(NASHVILLE SKYLINE is a column by CMT/CMT.com Editorial Director Chet Flippo.)
It’s reassuring to realize that some country music verities are surviving trends and fads in pop culture. Good music still endures, even if it doesn’t always sell in big SoundScan numbers. And durable artists can go on forever.
Three current examples are in my CD changer right now, and I find it a pleasure to play and savor each of them. The three artists don’t have much in common, except for the fact that they have stuck to their musical guns for decades and may be eventually rewarded by the nature of country music to honor musical integrity. There’s something to be said about the old dudes who hang around and get it done and keep the traditions intact.
First is Ralph Stanley, whose new A Distant Land to Roam: Songs of the Carter Family is a marvelous history-spanning window on and tribute to the early days of country music. The Carter Family are, of course, country music pioneers. It’s significant that Ralph Stanley and his late brother Carter were from the same part of the Clinch Mountains in Appalachia as the Carter Family and knew them.
Largely guitar-driven (as was the Carters’ music), this is enormously simple and yet dramatic music. The songs recall an era when historical events and social movements were captured in song. “Engine 143” is an epochal tale of a railroad run to doom. And such songs as an a capella version of “Motherless Children,” sung with the same powerful and haunting voice of eternity Stanley used to such great effect with “O Death,” is emphasized by a single mournful fiddle line. This is truly music for the ages.
This is the heart and soul of the great Appalachian music tradition, which descended from immigrants from the British Isles and which forged early country music.
Ronnie Milsap comes from several musical generations later when Southern blues and country started to flow together to create R&B and rock ‘n’ roll. He was one of the first artists I saw perform live when I started visiting Nashville in the early ’70s. Then recently arrived from Memphis, he and his group were ensconced as the house band at Roger Miller’s King of the Road motel’s jumping penthouse nightclub. And it was the hottest show in town. He was still doing some rocking R&B that was starting to lean toward country. Then he launched into a long and successful country recording career that yielded 35 No. 1 singles on the Billboard chart. His first RCA Nashville album was released in 1973, and it’s reassuring to see that his new album My Life (due June 27) is also on RCA Nashville.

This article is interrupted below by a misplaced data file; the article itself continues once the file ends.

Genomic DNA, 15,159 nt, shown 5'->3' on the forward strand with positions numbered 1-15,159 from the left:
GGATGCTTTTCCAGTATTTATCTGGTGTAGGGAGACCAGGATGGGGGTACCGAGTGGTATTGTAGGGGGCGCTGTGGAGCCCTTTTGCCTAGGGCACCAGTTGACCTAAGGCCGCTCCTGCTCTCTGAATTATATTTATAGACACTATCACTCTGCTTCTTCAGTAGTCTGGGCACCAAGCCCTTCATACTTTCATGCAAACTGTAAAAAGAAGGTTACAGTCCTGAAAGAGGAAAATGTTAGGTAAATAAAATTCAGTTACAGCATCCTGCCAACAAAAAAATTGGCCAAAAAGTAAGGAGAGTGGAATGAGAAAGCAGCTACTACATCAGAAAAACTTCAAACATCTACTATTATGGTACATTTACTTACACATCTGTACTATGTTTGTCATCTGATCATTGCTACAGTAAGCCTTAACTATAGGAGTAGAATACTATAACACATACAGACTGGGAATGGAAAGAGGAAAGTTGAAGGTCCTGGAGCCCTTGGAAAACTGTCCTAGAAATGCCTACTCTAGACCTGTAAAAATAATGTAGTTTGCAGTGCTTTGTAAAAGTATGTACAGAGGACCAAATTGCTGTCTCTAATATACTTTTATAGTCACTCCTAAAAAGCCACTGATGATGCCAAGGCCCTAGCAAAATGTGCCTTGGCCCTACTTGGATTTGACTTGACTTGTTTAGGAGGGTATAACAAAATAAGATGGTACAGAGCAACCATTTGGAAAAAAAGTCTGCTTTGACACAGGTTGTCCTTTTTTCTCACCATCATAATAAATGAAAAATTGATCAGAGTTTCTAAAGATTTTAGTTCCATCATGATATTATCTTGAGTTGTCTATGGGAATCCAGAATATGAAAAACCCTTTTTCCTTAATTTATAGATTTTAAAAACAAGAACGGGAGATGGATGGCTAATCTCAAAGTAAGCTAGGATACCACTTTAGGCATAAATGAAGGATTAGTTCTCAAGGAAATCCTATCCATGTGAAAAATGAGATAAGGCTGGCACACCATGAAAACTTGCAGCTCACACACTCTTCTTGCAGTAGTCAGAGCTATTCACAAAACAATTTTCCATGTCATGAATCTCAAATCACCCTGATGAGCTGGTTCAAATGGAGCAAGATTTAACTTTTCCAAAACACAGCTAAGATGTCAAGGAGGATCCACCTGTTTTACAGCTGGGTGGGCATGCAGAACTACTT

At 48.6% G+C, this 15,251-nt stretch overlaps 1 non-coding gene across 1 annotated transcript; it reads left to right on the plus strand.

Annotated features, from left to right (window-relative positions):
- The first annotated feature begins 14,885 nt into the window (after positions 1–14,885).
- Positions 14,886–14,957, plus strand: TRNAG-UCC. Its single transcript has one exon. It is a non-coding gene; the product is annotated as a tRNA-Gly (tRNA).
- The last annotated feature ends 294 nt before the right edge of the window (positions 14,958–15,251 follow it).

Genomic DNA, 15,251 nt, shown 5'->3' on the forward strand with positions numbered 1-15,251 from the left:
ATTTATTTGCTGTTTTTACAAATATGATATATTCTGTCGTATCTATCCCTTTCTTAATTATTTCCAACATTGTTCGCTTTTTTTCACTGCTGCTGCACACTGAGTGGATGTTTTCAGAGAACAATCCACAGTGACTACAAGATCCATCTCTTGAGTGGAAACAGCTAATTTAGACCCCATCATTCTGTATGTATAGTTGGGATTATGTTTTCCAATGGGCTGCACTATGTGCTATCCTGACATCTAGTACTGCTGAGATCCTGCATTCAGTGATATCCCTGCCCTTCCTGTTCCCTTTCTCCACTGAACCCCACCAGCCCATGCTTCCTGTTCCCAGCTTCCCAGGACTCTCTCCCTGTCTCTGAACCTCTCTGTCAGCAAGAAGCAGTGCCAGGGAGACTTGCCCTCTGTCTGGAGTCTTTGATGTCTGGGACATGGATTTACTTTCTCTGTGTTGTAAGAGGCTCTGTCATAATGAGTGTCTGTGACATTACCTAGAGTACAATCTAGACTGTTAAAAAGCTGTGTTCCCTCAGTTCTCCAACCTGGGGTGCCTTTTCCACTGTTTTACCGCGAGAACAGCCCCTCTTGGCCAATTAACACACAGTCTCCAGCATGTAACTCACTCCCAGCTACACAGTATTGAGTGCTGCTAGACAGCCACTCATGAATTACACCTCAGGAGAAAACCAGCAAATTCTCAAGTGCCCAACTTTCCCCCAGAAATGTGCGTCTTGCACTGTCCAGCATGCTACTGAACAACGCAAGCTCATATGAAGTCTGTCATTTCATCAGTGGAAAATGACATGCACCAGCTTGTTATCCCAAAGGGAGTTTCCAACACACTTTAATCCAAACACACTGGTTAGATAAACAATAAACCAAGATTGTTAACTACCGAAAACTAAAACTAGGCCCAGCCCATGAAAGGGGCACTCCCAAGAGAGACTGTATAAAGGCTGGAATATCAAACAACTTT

His fluent and fluid piano-based music has endured very well, as evidenced by his very satisfying recent CMT Crossroads concert with Los Lonely Boys. And My Life serves him very well and showcases his still-powerful voice. The title song, written by Catt Gravitt, Gerald O’Brien and Pamela K. Rose, has him singing a heartfelt refrain, “I wanna leave this place with a smile on my face/Knowin’ what’s in my heart didn’t just stay in my heart/And whatever heaven gave me/I wanna know I gave it all back.”
The rest of the album is composed of songs written by such veteran country song scribes as Glen Clark, Dean Dillon, Bob DiPiero, Scotty Emerick, Craig Wiseman, Wally Wilson, Rivers Rutherford and Cathy Majeski. Good stuff.
Finally, there’s the Texan James Hand, who is just really starting to get national recognition at age 53. There’s a whole bunch of guys and a few women like him who have hung around Texas forever. They’re not driven to stardom or to Nashville but are very content to play their own music for themselves and for their friends and neighbors in their neighborhood bars and honky-tonks.
James Hand’s voice is like a well-worn glove that you slip on easily. He has been around the block a few times and knows most everything but doesn’t talk about all of it. What he does sing about is everyday life and issues. Check out The Truth Will Set You Free, his Rounder Records album, on his Web site. Listen to, say, “In the Corner, At the Table, By the Jukebox” as just one cut and see what you think. If you love Hank Williams and Lefty Frizzell, you will embrace Hand’s music. I’m not saying he’s their equal, because no one is. But he eerily evokes their spirit. If you’ve never heard Hank or Lefty, shame on you, but think about exploring Hand, who’s a walking modern-day ghost of ’50s country music.